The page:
Shadow and Bone

By Leigh Bardugo
Published on June 5th 2012
Published by: Henry Holt and Co. (BYR)
Source: Borrowed from Coranne
Surrounded by enemies, the once-great nation of Ravka has been torn in two by the Shadow Fold, a swath of near impenetrable darkness crawling with monsters who feast on human flesh. Now its fate may rest on the shoulders of one lonely refugee.

Alina Starkov has never been good at anything. But when her regiment is attacked on the Fold and her best friend is brutally injured, Alina reveals a dormant power that saves his life—a power that could be the key to setting her war-ravaged country free. Wrenched from everything she knows, Alina is whisked away to the royal court to be trained as a member of the Grisha, the magical elite led by the mysterious Darkling.

Yet nothing in this lavish world is what it seems. With darkness looming and an entire kingdom depending on her untamed power, Alina will have to confront the secrets of the Grisha…and the secrets of her heart.
Let me show you my feelings about this book in GIF format:


YOU GUYS.  I'd had this book on my to-read list FOREVER, mostly because Coranne kept talking about how good it was, but I kept bumping it down the list in favor of other books that needed to be read more immediately.  And then an ARC of Siege and Storm, the next book in the Grisha series, landed on my desk.  Aha, motivation!

And now, of course, I'm like "why did I wait so long?!?"  Because this book pretty much had me hooked from the beginning, and I pulled a "stay up to all hours of the night" act to finish reading it.  It takes a lot to suck me in to the point where I ignore my need for sleep, but Shadow and Bone definitely did just that.

Coranne previously reviewed this book on the blog, but I can't resist spewing all of my feelings all over you, too.

Shadow and Bone was the kind of fantasy book that I love the best - a somewhat familiar yet completely foreign world, with magic and dark creatures and fascinating social and political structures.  Alina spent her life as an orphan girl, growing up with her best friend Mal.  Now they're both teenagers in Ravka's army, set to take a trip across the treacherous, deadly Shadow Fold.  Alina's life changes in an instant whenever it's discovered that she has a very rare, special power that could forever change Ravka's fate.  She goes from being a poor mapmaker to being ensconced in the rich, privileged world of the Grisha, a group of powerful people who have strong, mystical abilities.

Alina spends a lot of time trying to adjust to this new life and this new power that she never even knew that she had.  The middle section of the book can get a bit repetitive, or at least it feels very familiar, as Alina struggles to fit in, make friends, and succeed at her new studies.  The characters and the world of the Grisha make the story very engaging, however, so I didn't mind that so much, and besides, Alina's new world is turned upside down in a plot twist I probably should have seen coming, but definitely did not, which made me love it even more.  With the biggest twist, I kept hoping that the characters had wrong information or that it was all a misunderstanding -- I wanted so badly for things to turn out differently!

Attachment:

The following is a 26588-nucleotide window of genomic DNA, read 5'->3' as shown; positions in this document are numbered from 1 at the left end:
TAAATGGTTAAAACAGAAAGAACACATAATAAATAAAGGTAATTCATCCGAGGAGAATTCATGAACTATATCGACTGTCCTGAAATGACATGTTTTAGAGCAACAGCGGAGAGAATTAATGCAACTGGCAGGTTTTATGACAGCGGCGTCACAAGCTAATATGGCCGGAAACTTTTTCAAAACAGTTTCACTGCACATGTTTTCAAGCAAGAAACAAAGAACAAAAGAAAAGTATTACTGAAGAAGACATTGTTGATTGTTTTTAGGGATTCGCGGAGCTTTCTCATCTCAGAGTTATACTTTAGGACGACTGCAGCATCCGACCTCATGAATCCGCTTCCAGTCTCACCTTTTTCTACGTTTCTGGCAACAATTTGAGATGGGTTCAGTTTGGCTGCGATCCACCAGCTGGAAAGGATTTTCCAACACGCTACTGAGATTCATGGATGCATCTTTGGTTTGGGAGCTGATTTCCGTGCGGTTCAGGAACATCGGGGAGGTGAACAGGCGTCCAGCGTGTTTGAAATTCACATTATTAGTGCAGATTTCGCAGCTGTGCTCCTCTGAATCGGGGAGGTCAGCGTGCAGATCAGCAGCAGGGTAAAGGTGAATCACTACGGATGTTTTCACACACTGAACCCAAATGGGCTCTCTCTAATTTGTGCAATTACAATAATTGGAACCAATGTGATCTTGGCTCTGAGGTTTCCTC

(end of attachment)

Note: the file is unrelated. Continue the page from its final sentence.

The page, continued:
Coranne mentioned this in her review, but I wanted to emphasize it here -- Leigh Bardugo did something very few other authors have done, which is that she made me invested in the love triangle Alina finds herself in.  We all know how much I whine and complain about crappy love interests and people who have no chemistry, but that definitely wasn't the case in this book.  Barely ever do I find myself rooting for both guys in a love triangle, but I sure was in this case!

Bardugo has an excellent, descriptive writing style, and I could really see this book working well as a movie. Her descriptions of clothing, the way she writes action sequences, the way she makes your heart break for the terrible circumstances Alina often finds herself in -- it's just pretty much perfect.

I would be remiss if I didn't point out one thing that made me uneasy in the book -- there is so much emphasis on how beautiful all of the Grisha are, and how plain Alina is in comparison.  People are constantly suggesting that she do something about her looks, and while Alina refuses, all of the powerful people in the story are extremely, unnaturally beautiful.  The reason for this is a minor plot point, but I really felt like it was unnecessary -- if the focus needed to be on something superficial to make it clear how different Alina was from the rest of the Grisha, they could have focused more on peasants vs. the upper-class.  I'm just tired of seeing a character's stereotypical good looks, or lack thereof, being so important to the plot.

I am thrilled at how much I loved this book and would highly recommend it to anyone who likes a little fantasy, a little magic, a bad guy who isn't your typical mustache-twirling transparent bad guy, and some very tense, heart-breaking action.  I can't wait to make time to read the next book!

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